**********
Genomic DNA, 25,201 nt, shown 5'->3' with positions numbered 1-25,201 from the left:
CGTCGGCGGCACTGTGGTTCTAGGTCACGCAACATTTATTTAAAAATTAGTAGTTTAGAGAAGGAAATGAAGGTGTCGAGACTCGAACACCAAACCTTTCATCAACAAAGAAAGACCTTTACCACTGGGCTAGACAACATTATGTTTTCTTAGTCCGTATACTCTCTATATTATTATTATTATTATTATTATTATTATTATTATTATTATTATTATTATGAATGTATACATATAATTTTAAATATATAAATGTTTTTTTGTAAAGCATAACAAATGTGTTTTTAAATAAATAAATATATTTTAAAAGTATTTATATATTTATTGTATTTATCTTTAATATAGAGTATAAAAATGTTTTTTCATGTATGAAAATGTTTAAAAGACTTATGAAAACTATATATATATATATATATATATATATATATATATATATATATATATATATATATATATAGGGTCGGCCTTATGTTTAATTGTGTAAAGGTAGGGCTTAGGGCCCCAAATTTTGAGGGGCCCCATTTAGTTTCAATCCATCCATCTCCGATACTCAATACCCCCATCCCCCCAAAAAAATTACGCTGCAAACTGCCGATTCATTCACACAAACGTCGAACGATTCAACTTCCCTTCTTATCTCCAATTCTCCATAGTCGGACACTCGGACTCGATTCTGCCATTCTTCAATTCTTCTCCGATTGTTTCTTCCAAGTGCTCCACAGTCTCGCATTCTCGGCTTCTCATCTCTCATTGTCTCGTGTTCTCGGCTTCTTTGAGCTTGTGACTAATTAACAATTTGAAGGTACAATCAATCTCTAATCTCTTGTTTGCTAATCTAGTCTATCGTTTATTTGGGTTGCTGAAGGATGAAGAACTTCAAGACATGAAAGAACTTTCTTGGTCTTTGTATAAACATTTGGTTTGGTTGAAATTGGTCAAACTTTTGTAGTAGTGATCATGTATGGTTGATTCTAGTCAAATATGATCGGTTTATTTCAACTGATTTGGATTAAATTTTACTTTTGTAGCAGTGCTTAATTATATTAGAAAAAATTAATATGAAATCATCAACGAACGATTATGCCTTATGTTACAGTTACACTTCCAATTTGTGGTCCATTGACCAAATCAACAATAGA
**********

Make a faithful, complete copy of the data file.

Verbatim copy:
Genomic DNA, 25,201 nt, shown 5'->3' with positions numbered 1-25,201 from the left:
CGTCGGCGGCACTGTGGTTCTAGGTCACGCAACATTTATTTAAAAATTAGTAGTTTAGAGAAGGAAATGAAGGTGTCGAGACTCGAACACCAAACCTTTCATCAACAAAGAAAGACCTTTACCACTGGGCTAGACAACATTATGTTTTCTTAGTCCGTATACTCTCTATATTATTATTATTATTATTATTATTATTATTATTATTATTATTATTATTATGAATGTATACATATAATTTTAAATATATAAATGTTTTTTTGTAAAGCATAACAAATGTGTTTTTAAATAAATAAATATATTTTAAAAGTATTTATATATTTATTGTATTTATCTTTAATATAGAGTATAAAAATGTTTTTTCATGTATGAAAATGTTTAAAAGACTTATGAAAACTATATATATATATATATATATATATATATATATATATATATATATATATATATATATATAGGGTCGGCCTTATGTTTAATTGTGTAAAGGTAGGGCTTAGGGCCCCAAATTTTGAGGGGCCCCATTTAGTTTCAATCCATCCATCTCCGATACTCAATACCCCCATCCCCCCAAAAAAATTACGCTGCAAACTGCCGATTCATTCACACAAACGTCGAACGATTCAACTTCCCTTCTTATCTCCAATTCTCCATAGTCGGACACTCGGACTCGATTCTGCCATTCTTCAATTCTTCTCCGATTGTTTCTTCCAAGTGCTCCACAGTCTCGCATTCTCGGCTTCTCATCTCTCATTGTCTCGTGTTCTCGGCTTCTTTGAGCTTGTGACTAATTAACAATTTGAAGGTACAATCAATCTCTAATCTCTTGTTTGCTAATCTAGTCTATCGTTTATTTGGGTTGCTGAAGGATGAAGAACTTCAAGACATGAAAGAACTTTCTTGGTCTTTGTATAAACATTTGGTTTGGTTGAAATTGGTCAAACTTTTGTAGTAGTGATCATGTATGGTTGATTCTAGTCAAATATGATCGGTTTATTTCAACTGATTTGGATTAAATTTTACTTTTGTAGCAGTGCTTAATTATATTAGAAAAAATTAATATGAAATCATCAACGAACGATTATGCCTTATGTTACAGTTACACTTCCAATTTGTGGTCCATTGACCAAATCAACAATAGA